Rep. Chris Taylor

Chris Taylor

The giants of the tech industry are fleeing the American Legislative Exchange Council. In the wake of Microsoft’s departure last July, Facebook, Google, Yahoo and Yelp announced that they too will drop their memberships, shunning ALEC’s environmental policies. Google Executive Chairman Eric Schmidt was quoted as saying that ALEC has been “literally lying” about the reality of climate change.

ALEC’s response was to deny that they are climate change deniers. A total of 156 ALEC legislators signed a letter to top Google executives stating the company’s departure was based on “misinformation from climate activists.” I was not asked to sign the letter.

Before they left, the tech leaders did try to reform ALEC from within. At the last ALEC meeting I attended in August, a representative from Google, Yahoo, Facebook and eBay delivered a presentation to the environmental and energy subcommittee urging cooperation around policies that support renewable energies.

The tech guy explained that the Internet companies were looking to operate in places where there are “robust” renewable energy supplies because operating sustainably is very important to them and their consumers, and renewable energy is cost-effective. These companies need huge amounts of energy to run their many data centers around the country, which house thousands of computer servers.

The tech guy urged ALEC to work with them, recognizing that their interests have not always been aligned.

That was the understatement of the day. Despite sitting through hours of environmental subcommittees, task force meetings and various environmental presentations, I have never, ever heard anybody else at ALEC speak favorably about renewable energy or acknowledge that climate change posed a threat to human or our planet’s health. Not ever.

Sitting in the room listening to this pitch for “more robust” policies encouraging renewables were lobbyists from Peabody Energy, Edison Electric, and the American Coalition for Clean Coal Electricity, among others.

At the end of the presentation, the energy titans thanked him, praised his attendance, and started on their anti-renewable litany of objections: renewables aren’t economical (the tech guy responded that they are economical), renewables exist because of subsidies (the tech guy responded that all energy is subsidized) and net metering is terrible (the tech guy responded that though they don’t use net metering, which credits solar energy system owners for the electricity they add to the grid, it has encouraged solar). So much for progress.

As the conference wore on, my (unrealistic) hope for a reasonable dialogue around renewable energy totally evaporated. The Committee for a Constructive Tomorrow, a group originally formed to shut down PIRG chapters on college campuses and a corporate sponsor of the conference, likely paid thousands more dollars to lead an afternoon session entitled “How to Think and Talk about Climate and Energy Issues.” One presenter blamed coal regulations, supported by radical environmentalists like the American Lung Association, for causing people to have heart attacks, commit suicide and abuse drugs and alcohol. Another presenter, proudly calling himself the “Muhammed Ali” of climate deniers, showed slide after slide of quotes from people, including Dan Aykroyd from the 1984 movie “Ghostbusters,” to prove that climate change “alarmists” have existed throughout the centuries.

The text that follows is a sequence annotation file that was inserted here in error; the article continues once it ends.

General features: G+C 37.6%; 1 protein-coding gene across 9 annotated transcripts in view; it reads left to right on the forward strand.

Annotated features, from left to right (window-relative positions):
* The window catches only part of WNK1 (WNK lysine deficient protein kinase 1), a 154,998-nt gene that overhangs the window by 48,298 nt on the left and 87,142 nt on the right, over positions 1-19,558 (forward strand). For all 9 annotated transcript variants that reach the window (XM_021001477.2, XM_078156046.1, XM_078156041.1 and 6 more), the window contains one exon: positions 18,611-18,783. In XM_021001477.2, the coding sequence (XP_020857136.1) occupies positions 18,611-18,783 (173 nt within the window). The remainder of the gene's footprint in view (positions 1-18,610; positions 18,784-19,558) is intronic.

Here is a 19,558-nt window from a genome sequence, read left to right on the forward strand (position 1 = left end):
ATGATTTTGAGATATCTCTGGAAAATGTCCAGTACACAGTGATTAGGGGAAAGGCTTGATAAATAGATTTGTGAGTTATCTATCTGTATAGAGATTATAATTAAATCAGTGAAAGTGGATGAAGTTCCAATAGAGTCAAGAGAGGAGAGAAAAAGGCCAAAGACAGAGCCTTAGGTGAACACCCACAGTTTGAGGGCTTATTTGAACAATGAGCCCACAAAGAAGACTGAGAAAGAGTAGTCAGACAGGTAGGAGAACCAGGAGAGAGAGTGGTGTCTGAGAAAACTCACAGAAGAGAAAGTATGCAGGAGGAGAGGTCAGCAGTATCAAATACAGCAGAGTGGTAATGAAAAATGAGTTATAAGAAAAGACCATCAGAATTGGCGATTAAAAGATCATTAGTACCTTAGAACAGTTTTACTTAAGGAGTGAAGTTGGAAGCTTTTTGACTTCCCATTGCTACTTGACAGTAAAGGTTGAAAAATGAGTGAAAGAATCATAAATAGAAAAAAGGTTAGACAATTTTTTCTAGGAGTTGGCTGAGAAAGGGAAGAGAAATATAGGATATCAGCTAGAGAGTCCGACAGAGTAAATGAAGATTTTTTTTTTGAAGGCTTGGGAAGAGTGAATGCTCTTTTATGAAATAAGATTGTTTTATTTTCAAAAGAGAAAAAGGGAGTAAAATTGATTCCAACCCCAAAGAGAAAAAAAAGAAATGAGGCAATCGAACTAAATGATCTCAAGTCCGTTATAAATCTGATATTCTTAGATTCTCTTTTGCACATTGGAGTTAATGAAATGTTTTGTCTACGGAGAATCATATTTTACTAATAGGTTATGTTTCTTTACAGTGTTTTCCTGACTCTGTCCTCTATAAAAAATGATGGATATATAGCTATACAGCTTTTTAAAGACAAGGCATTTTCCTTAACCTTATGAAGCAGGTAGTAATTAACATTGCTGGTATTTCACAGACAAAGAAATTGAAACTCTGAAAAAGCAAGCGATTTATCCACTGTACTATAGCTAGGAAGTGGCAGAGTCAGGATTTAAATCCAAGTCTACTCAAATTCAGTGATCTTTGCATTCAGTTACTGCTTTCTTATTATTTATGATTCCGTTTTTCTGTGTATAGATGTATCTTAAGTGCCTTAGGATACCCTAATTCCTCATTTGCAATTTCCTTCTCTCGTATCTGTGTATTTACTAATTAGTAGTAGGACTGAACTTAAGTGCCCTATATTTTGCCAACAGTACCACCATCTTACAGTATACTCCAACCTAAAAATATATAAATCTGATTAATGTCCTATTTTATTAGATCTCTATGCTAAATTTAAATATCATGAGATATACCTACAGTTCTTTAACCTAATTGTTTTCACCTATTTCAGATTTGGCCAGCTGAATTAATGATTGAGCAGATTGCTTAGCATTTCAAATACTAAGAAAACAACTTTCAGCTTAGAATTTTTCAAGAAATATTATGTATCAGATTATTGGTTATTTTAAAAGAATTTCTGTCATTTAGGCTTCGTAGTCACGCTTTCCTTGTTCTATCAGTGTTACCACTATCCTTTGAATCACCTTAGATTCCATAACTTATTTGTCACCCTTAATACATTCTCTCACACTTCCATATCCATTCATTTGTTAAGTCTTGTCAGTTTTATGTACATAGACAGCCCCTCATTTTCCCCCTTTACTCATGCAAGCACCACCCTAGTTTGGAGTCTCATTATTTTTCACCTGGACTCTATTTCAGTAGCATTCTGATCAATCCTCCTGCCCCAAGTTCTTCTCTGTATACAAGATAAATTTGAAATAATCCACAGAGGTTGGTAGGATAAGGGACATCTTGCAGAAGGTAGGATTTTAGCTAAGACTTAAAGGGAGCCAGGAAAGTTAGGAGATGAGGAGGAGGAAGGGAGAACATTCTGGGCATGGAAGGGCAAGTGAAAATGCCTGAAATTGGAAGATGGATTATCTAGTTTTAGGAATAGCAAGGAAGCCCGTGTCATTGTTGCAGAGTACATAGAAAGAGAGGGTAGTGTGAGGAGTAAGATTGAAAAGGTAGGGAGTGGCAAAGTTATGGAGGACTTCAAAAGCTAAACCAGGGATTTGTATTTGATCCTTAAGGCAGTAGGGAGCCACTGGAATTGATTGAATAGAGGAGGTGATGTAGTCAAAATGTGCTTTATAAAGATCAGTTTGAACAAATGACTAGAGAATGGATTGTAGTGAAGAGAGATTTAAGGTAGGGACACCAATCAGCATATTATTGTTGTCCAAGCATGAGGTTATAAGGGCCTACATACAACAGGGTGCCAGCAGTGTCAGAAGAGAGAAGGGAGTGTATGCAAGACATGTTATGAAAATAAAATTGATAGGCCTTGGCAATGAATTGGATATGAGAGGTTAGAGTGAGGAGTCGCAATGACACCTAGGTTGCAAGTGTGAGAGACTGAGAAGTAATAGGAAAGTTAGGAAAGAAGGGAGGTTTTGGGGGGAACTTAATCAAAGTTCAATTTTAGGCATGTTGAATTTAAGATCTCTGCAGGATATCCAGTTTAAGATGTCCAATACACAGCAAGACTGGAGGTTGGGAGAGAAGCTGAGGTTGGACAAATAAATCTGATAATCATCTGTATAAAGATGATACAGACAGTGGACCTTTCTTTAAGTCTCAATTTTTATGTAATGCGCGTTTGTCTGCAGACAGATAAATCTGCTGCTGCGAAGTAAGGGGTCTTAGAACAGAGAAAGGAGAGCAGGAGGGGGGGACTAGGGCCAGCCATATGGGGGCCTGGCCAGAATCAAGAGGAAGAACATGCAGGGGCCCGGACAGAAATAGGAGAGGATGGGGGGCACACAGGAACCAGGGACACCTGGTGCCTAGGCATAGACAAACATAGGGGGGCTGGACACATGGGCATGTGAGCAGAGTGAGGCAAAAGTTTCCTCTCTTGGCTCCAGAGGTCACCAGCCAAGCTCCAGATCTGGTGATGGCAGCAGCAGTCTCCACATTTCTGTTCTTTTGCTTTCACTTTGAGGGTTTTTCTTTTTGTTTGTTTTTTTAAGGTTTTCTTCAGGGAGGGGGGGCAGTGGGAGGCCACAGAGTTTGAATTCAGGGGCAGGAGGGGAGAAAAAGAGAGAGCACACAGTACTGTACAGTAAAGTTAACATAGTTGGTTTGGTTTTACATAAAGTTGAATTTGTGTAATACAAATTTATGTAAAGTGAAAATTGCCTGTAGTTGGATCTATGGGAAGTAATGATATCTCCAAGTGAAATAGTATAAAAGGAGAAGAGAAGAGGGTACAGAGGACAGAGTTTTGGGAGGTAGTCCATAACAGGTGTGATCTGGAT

The next day, the Heartland Institute, the nation’s No. 1 climate change denier, took their shot. Their “scientific” panel, subsidized by the coal and oil industry, concluded that “global warming is not a crisis,” “there is no need to reduce carbon dioxide emissions and no point in attempting to do so.” They stated that policies should focus on repealing renewable power mandates, opposing net metering, reining in the EPA, and opposing the regulation of hydraulic fracturing and carbon dioxide emissions from power plants. So much for only being focused on “the scientific and economic aspects of the issue of climate change,” as the ALEC legislators stated in their letter.

The ALEC legislators conclude their letter to Google by stating, “To ALEC, nothing is more anathema than the government picking winners and losers.” Instead, ALEC believes that it should pick the winners and losers, which is exactly what their model policies do. In energy policy, the big winners are the kings of coal, including Peabody Energy and Koch Industries. The losers are you and I, who live with the ramifications of a coal-dominated energy industry that threatens our planet and our health.

Chris Taylor, D-Madison, is the state representative of the 76th Assembly District and an ALEC member. Portions of this column were previously published by The Progressive.

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